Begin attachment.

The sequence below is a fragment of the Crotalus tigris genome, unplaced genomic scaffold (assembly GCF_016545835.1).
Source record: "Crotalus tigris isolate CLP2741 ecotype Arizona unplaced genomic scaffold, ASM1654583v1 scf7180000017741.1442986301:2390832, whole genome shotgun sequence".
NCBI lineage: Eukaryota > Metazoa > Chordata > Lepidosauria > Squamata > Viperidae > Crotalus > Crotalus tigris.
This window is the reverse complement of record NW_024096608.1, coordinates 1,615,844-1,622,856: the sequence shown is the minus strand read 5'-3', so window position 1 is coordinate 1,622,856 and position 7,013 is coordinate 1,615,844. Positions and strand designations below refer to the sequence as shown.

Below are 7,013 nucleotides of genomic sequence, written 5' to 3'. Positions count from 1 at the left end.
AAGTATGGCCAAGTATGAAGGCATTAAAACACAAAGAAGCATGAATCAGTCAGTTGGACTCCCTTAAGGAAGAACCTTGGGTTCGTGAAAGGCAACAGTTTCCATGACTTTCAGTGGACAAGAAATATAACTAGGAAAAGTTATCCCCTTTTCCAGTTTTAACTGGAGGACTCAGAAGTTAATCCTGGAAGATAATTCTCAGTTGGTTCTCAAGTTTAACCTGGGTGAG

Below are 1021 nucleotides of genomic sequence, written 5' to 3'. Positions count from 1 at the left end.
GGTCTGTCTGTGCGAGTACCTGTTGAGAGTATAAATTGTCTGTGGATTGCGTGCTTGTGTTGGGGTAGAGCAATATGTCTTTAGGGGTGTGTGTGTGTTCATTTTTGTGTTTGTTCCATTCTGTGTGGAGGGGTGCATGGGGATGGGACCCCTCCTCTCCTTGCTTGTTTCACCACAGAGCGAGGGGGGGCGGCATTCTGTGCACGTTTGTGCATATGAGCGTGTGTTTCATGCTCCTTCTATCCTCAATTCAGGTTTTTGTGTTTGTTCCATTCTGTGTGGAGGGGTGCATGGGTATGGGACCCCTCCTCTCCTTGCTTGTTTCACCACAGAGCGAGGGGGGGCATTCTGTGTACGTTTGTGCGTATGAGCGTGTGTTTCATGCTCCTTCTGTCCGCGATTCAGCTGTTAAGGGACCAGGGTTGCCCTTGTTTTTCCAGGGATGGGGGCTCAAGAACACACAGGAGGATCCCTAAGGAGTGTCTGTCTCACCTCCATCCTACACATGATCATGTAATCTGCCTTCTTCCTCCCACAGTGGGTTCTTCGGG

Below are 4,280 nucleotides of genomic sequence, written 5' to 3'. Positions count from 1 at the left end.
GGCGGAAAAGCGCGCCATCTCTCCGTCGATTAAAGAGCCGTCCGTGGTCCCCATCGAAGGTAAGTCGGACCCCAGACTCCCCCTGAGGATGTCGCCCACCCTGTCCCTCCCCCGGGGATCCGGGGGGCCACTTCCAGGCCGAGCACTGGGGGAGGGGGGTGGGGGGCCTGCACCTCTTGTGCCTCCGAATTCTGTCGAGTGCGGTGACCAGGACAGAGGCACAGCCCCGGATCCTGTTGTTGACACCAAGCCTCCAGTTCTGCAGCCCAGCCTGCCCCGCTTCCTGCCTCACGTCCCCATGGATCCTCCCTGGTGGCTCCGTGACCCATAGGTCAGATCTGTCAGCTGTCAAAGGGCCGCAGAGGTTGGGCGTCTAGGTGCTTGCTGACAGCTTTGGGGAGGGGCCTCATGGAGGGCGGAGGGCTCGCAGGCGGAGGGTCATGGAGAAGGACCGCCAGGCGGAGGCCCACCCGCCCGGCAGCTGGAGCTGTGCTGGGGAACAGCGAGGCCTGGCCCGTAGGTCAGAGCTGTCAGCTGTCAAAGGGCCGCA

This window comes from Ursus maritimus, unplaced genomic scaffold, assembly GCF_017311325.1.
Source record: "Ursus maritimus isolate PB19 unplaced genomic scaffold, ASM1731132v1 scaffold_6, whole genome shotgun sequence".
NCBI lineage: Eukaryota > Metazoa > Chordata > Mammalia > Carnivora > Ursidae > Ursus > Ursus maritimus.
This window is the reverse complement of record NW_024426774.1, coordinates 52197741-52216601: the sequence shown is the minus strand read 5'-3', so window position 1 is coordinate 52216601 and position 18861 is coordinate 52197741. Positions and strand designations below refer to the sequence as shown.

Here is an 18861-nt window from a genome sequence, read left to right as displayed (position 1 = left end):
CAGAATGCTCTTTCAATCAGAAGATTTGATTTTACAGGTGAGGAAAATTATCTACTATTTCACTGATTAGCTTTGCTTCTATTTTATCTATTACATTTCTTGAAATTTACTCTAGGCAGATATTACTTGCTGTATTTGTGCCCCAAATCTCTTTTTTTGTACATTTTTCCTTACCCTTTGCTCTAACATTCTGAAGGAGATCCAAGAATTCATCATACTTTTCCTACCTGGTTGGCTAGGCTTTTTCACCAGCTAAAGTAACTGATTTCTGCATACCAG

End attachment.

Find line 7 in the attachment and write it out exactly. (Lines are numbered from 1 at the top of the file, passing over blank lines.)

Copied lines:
Below are 1021 nucleotides of genomic sequence, written 5' to 3'. Positions count from 1 at the left end.